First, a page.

As NYU’s purple empire expands, high-tech, multimillion-dollar concrete buildings encircle Washington Square Park. But on an eighth of an acre at the corner of Houston and Wooster, something green has sprouted, too. The NYU Urban Farm Lab, a partnership between the Food Studies Department and the Tenants Association of Silver Towers faculty housing, broke ground last June.
It’s a natural outgrowth of the food studies department, where undergraduate, masters and doctoral students debate everything from Proust’s madeleine to pink slime. And now, after seven years of administrative delays, students of food can grow it themselves — through a two-credit urban agriculture course offered year-round.
“When the Times wrote about the food studies program in 1996,” recalls Marion Nestle, who helped create the department almost 20 years ago, “it quoted Alice Waters as dubious about the value of the program precisely because it was missing the agricultural component. She was right, of course — she always is — and it’s just thrilling that we are finally able to have the land to use to integrate our academic missions in food studies.”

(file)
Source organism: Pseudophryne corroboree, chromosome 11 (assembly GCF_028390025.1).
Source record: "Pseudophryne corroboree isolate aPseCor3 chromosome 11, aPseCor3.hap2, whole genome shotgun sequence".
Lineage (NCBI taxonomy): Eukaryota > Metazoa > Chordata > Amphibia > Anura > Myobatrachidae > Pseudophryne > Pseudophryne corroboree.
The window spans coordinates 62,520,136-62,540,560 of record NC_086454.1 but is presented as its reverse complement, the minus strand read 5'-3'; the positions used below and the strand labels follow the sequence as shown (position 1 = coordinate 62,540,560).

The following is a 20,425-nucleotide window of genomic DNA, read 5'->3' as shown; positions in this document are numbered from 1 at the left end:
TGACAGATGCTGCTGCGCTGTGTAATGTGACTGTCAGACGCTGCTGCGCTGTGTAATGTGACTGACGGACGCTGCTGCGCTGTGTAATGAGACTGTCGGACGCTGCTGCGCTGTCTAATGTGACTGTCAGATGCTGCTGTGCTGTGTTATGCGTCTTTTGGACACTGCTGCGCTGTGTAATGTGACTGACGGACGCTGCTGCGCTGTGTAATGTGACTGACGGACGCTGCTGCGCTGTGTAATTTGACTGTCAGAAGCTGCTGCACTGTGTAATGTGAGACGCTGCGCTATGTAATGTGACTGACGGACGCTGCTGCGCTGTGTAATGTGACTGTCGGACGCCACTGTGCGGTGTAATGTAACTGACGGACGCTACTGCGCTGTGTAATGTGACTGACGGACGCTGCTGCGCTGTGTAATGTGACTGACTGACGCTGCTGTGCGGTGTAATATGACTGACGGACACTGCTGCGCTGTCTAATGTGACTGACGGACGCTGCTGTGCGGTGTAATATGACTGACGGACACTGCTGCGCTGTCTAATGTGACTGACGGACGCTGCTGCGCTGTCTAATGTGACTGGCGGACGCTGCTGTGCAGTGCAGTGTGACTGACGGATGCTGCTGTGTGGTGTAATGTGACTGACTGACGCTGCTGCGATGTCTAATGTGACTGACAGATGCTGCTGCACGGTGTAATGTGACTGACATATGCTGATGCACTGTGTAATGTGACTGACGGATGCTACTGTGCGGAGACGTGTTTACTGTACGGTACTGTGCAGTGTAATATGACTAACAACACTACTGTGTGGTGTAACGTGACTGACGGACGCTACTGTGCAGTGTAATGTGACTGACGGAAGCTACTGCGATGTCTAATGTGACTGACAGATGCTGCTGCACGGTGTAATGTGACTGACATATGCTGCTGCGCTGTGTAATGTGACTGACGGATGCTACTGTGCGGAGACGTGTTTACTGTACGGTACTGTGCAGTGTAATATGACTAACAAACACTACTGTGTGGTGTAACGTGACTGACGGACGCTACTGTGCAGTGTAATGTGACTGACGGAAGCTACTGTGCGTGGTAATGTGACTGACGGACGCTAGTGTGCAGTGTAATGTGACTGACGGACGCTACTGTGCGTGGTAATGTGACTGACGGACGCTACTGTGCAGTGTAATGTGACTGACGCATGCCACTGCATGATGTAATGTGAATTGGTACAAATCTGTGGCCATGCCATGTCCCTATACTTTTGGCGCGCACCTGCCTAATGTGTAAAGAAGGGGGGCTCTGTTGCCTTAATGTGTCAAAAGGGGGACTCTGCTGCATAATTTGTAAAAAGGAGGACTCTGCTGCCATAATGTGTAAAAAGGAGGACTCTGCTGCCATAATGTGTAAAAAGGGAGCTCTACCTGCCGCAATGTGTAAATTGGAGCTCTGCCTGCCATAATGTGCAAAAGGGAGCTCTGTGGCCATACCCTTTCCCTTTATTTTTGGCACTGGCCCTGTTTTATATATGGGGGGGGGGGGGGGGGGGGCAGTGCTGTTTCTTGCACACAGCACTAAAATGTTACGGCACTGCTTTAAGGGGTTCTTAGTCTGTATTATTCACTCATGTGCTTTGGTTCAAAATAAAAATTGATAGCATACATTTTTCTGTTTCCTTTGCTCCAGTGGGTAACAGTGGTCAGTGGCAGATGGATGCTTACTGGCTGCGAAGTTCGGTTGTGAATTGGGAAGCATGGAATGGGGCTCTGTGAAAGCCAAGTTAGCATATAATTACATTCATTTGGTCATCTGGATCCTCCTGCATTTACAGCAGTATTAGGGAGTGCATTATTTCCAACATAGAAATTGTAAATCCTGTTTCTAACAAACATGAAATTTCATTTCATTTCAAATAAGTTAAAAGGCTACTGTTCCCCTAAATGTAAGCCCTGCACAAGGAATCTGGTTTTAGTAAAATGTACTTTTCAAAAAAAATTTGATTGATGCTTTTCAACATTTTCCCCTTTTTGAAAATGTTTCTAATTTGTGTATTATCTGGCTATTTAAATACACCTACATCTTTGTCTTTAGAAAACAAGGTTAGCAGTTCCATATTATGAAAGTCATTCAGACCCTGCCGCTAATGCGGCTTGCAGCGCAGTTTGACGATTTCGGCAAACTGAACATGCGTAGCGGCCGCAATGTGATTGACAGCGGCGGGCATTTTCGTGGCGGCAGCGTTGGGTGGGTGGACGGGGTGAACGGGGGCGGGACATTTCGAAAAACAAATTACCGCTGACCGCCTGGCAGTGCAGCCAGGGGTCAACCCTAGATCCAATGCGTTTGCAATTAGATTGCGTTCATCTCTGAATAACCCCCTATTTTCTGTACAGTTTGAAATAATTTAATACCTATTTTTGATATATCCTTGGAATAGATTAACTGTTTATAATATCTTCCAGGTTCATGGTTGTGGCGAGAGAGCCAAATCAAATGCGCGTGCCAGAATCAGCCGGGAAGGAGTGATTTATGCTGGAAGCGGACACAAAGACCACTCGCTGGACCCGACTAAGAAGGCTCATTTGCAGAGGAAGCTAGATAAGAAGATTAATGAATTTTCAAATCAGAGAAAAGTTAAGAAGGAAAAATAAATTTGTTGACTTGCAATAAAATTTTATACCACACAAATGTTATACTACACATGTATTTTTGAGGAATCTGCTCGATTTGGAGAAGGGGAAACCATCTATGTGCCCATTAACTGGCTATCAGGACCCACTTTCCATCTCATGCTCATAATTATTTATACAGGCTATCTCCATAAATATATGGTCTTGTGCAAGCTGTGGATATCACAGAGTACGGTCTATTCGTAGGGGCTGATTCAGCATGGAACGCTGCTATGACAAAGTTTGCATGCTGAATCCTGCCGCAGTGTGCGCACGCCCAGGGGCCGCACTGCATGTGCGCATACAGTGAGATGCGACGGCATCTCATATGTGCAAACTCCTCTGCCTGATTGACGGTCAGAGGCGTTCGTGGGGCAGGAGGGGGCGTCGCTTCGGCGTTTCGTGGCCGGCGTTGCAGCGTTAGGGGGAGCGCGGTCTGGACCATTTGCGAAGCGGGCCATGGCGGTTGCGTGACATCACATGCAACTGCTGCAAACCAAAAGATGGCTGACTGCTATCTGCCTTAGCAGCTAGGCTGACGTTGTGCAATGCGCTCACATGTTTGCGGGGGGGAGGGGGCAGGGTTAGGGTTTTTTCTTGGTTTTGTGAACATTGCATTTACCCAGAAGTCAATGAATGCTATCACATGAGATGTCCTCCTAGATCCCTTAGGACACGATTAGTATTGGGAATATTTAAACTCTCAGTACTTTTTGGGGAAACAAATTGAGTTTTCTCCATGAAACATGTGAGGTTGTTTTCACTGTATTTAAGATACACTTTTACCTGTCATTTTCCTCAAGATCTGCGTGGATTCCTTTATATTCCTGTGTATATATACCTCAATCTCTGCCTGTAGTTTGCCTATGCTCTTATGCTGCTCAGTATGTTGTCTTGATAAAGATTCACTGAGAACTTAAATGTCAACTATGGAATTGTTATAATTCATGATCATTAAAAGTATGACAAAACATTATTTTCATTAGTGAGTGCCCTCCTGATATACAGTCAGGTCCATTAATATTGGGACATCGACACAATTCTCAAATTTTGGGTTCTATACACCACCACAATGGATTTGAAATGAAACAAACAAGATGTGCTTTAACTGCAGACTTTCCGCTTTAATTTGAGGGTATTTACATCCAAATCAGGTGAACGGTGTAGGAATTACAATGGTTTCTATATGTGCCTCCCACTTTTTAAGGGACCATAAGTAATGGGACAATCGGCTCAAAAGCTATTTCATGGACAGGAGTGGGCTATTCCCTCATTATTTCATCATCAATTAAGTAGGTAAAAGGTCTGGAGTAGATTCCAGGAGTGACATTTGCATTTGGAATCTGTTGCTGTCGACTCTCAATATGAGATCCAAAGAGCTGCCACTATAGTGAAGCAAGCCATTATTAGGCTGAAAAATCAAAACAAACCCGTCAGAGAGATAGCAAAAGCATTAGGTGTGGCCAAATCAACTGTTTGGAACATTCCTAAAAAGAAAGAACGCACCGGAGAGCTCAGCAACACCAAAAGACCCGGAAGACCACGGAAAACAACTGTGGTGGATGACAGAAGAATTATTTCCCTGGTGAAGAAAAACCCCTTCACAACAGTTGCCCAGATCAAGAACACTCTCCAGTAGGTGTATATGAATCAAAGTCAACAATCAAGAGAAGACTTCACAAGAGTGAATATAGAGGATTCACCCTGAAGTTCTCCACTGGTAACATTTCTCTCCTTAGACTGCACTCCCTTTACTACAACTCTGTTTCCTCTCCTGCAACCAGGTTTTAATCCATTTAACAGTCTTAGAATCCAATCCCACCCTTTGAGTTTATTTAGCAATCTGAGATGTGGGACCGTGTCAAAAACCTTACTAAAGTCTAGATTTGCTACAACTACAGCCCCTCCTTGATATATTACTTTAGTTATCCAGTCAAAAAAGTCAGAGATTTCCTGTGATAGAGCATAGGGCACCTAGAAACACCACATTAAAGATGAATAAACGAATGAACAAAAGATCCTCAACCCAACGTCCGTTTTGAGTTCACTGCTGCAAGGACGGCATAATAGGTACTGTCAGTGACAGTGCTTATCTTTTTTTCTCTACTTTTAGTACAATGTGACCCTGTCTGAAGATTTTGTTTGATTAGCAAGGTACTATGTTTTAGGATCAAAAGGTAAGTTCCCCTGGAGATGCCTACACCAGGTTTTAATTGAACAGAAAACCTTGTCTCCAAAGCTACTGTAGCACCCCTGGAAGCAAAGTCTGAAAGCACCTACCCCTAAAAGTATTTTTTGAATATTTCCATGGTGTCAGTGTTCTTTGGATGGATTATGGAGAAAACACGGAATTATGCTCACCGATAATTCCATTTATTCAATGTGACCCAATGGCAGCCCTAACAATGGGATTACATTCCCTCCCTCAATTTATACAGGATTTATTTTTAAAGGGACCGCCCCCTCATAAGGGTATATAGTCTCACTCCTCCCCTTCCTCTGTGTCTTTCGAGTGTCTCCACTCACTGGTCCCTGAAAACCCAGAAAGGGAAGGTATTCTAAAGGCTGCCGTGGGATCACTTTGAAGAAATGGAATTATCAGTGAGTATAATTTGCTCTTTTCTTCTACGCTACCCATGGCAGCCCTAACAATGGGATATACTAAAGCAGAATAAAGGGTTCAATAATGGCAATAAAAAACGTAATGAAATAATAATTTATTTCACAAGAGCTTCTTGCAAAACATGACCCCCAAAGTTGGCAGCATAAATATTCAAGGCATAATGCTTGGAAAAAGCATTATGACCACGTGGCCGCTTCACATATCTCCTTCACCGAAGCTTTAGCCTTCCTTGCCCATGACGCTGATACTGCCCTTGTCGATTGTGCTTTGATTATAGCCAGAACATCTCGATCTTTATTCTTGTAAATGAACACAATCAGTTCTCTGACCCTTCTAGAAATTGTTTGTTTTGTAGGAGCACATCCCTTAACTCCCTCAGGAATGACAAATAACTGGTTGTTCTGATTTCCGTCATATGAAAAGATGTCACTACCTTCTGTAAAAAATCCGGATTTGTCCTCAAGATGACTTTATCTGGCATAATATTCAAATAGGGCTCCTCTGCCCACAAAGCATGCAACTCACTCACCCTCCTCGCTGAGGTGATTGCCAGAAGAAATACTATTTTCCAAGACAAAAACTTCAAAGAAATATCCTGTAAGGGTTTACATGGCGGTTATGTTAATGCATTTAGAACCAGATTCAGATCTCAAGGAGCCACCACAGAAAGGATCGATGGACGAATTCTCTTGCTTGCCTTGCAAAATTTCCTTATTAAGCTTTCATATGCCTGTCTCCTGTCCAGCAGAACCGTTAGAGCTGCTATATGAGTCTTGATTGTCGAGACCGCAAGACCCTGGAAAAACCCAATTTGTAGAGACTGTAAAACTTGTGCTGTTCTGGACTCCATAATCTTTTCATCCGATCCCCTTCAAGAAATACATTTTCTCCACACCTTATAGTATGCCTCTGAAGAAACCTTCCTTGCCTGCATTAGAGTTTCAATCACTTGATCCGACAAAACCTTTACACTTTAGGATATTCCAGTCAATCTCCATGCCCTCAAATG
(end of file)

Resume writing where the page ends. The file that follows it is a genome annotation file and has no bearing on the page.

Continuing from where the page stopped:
Each semester, students start seeds in a tiny windowless office that doubles as a greenhouse. “It’s kind of funny,” explains Amy Bentley, associate professor of food studies. “Growing vegetable seedlings in a dark closet with artificial lights conjures up images of other kinds of indoor plant cultivation.”
When the seeds are ready for life outside, students transplant them to the field on Houston, in 18 rows. Plantings change with the weather, but scholars can make a more lasting contribution. With the “legacy assignment,” Professor Laurel Greyson asks each to come up with a project that will benefit future generations on the tiny farm. Last semester, one student built an Iranian garden bench called a takht. Another constructed a vertical garden for climbing vines out of a recycled pallet.
NYU has plans for a more traditional lab, too: an indoor research space where students and faculty will study everything from seed saving to Houston Street’s soil. But outside, the food studies department hopes to put the green back in Greenwich Village.
Says Bentley, “It feels like we’re just getting started.”
Photographs by R David Katz